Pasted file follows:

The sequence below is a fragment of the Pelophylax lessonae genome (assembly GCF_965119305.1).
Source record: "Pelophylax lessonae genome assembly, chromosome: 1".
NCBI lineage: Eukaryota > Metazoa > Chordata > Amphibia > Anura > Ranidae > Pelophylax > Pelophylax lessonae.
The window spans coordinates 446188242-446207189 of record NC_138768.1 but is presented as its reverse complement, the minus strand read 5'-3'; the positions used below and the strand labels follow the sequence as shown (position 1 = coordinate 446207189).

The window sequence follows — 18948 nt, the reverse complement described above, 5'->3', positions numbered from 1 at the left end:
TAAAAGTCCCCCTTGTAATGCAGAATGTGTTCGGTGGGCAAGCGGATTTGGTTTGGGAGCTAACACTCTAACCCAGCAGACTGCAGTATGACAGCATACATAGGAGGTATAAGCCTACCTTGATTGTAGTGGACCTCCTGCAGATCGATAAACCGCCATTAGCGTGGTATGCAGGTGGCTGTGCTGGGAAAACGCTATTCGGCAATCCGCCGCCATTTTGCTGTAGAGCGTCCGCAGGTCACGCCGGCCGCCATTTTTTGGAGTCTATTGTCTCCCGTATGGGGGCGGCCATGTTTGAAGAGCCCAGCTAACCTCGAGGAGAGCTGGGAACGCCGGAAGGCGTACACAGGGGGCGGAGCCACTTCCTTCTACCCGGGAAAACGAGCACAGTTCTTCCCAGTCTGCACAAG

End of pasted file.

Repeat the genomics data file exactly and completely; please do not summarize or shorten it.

The sequence below is a fragment of the Pelophylax lessonae genome (assembly GCF_965119305.1).
Source record: "Pelophylax lessonae genome assembly, chromosome: 1".
NCBI lineage: Eukaryota > Metazoa > Chordata > Amphibia > Anura > Ranidae > Pelophylax > Pelophylax lessonae.
The window spans coordinates 446188242-446207189 of record NC_138768.1 but is presented as its reverse complement, the minus strand read 5'-3'; the positions used below and the strand labels follow the sequence as shown (position 1 = coordinate 446207189).

The window sequence follows — 18948 nt, the reverse complement described above, 5'->3', positions numbered from 1 at the left end:
TAAAAGTCCCCCTTGTAATGCAGAATGTGTTCGGTGGGCAAGCGGATTTGGTTTGGGAGCTAACACTCTAACCCAGCAGACTGCAGTATGACAGCATACATAGGAGGTATAAGCCTACCTTGATTGTAGTGGACCTCCTGCAGATCGATAAACCGCCATTAGCGTGGTATGCAGGTGGCTGTGCTGGGAAAACGCTATTCGGCAATCCGCCGCCATTTTGCTGTAGAGCGTCCGCAGGTCACGCCGGCCGCCATTTTTTGGAGTCTATTGTCTCCCGTATGGGGGCGGCCATGTTTGAAGAGCCCAGCTAACCTCGAGGAGAGCTGGGAACGCCGGAAGGCGTACACAGGGGGCGGAGCCACTTCCTTCTACCCGGGAAAACGAGCACAGTTCTTCCCAGTCTGCACAAG